Phase 2 requires a fine needle (0, 2 on 1/35 and so 0, 15 on 1/72) in order to apply a form of post-shading. Strongly diluted Olive Drab is used and all sunken or raised parts get attention.

Meanwhile, tracks are painted rust as base color followed by gunmetal. Tracks finally get a dry brushing with polished steel. The Cromwell did not have rubber pads on its tracks and so they could be shiny.

 Phase 3 consists of the base color (olive drab + sand) but this time in a 50/50 proportion and only applied on flat parts, not on edges.

 Phase 4 regards the appliance of a coat of earth on the lower parts of the tank. I used the equivalent Humbrol 89 ochre and sprayed this on chassis and wheels.

 

All this was followed by the fixing of the tracks and I had to admit that it looked good already.

Next came a coat of Klir (Future) and the adding of the decals. 

Decals: 

First, I wanted to represent a tank in the colors of the 11th armored Division in Flers (Normandy) July 1944 as on the box but a picture of the real tank showed that it didn’t have the Cullin Device at the front.

So I opted for the second version being an Artillery observation tank of the 5th Royal Horse Artillery at Villers-Bocage in June 1944. The front license number was left away because it was hidden under the Cullin Device. 

The post difficult part is the fixing of the decal on top of the turret ventilator and therefore had no flat surface. I used Daco decal softener instead of Humbrol Decal Cote 1 and 2 because the Daco product lets the decal melt over the surface. Once it was draped over the ventilator as if a cloth, I cut the ventilator opening out with a sharp knife after which I added softener again until the decal found its place over the ventilator, looking as if it was sprayed on. It demands some work but I think it is a bit simpler to do than to spray paint it with the use of a template in this scale.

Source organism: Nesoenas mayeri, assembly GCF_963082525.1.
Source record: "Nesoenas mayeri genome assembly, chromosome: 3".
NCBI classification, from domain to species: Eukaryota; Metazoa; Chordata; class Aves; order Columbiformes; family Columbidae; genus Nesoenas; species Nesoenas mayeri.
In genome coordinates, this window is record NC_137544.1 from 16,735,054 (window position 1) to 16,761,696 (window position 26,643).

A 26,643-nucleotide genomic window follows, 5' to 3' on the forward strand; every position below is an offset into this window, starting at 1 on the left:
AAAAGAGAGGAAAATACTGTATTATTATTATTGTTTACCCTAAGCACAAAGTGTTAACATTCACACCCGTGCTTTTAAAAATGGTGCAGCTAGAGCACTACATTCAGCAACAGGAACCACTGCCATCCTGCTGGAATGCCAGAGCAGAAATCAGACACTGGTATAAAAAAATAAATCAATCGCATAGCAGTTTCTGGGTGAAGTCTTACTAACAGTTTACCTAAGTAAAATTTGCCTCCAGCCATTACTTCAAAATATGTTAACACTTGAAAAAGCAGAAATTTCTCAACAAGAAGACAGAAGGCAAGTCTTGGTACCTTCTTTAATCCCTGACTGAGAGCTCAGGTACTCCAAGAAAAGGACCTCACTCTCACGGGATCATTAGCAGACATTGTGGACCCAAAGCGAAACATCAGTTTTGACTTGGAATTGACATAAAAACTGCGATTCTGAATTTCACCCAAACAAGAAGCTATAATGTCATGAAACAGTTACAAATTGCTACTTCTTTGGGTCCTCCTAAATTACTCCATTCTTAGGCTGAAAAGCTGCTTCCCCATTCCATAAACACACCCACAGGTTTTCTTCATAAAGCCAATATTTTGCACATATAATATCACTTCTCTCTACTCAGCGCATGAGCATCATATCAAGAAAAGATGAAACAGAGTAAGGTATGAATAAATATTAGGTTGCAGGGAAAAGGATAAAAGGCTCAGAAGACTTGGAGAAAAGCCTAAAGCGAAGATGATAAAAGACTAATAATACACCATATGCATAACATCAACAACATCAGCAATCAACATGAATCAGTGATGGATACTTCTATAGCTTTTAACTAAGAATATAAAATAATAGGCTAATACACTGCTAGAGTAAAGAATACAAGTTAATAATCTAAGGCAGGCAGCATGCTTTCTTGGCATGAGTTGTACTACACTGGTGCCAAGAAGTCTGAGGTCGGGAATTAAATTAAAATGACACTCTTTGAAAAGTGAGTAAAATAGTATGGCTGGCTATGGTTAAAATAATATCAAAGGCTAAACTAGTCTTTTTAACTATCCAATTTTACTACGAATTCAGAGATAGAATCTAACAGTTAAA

Decals were sealed with a coat of Klir (Future). 

Finishing: 

Once dry and in place came the application of different washes or filters as called by the Spanish school.

 A 1st wash consists of strongly diluted matt black that gives a better result on the sunken edges. The general idea is not to apply a wash over the entire tank but only on the parts that easily get dirty.

 A 2nd wash is made from strongly diluted light green oil paint. This was new to me but I must admit that it did well to the model, especially on the turret.

 Wash 3 is strongly diluted raw umber. The heavy dilution is necessary because one must be able to see that it is there without the fact that it jumps to the eye. You could also apply a wash of burned sienna but I did not do this because I wanted to represent a tank that fought in Normandy and these tanks were rather new. Burned sienna lets rust come forward. 

The whole tank got than a coat of matt varnish after all these washes had thoroughly dried.

Than came detailing such as gun metal on the machine guns and tools, wood on the tool handles, red on the reflector and black pastel on the barrel mouth. 

As a finisher came a coat of pastel powder representing a layer of dust on the tank.

 Conclusion: 

A nice kit, that brings with it, a welcome variation to the Sherman and Churchill tanks on the side of the Allies. 

A model that enjoys the extra attention that it gets but that also comes to right with a good painting.

A model that lends itself to conversions and I sincerely hope that Revell will use the chassis in order to release other versions such as there are the AA tank or the recovery tank.

The way of painting this tank is described as the “Spanish School”, it was enriching and I certainly will apply it on other models.

 

Keep ‘m building, 

Erwin